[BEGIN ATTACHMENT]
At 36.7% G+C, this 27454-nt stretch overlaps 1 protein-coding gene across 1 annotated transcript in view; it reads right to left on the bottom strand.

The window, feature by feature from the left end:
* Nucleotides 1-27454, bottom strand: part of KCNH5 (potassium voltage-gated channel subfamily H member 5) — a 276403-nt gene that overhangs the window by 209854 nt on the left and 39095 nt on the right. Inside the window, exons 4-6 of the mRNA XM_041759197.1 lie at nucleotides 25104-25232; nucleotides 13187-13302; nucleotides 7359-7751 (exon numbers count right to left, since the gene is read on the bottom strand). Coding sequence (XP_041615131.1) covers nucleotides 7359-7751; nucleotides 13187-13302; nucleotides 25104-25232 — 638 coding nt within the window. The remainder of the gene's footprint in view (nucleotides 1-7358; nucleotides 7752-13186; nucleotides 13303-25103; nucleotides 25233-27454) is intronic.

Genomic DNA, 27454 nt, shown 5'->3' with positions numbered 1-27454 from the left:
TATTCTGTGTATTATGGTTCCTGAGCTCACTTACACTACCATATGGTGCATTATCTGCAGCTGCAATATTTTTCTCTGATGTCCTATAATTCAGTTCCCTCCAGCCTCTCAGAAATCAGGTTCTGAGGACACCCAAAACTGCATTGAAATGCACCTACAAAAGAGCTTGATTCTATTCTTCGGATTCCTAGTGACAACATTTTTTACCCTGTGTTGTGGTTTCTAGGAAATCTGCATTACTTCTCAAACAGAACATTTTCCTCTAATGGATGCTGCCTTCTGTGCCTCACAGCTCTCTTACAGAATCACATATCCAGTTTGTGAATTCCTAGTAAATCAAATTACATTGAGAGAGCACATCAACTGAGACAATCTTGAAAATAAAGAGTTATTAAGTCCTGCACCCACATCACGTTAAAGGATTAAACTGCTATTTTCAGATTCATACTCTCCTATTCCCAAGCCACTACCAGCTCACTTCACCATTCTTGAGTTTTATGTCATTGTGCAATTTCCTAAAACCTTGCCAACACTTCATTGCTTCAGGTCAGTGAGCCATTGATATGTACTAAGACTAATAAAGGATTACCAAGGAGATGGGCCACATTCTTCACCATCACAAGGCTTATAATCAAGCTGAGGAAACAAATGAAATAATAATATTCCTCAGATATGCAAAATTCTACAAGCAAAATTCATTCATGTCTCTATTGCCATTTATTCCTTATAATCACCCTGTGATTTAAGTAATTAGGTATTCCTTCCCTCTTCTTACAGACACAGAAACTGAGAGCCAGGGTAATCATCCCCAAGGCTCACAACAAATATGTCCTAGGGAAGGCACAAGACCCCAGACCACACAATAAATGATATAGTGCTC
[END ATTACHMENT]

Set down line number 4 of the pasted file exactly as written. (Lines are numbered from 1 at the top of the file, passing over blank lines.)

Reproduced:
Genomic DNA, 27454 nt, shown 5'->3' with positions numbered 1-27454 from the left: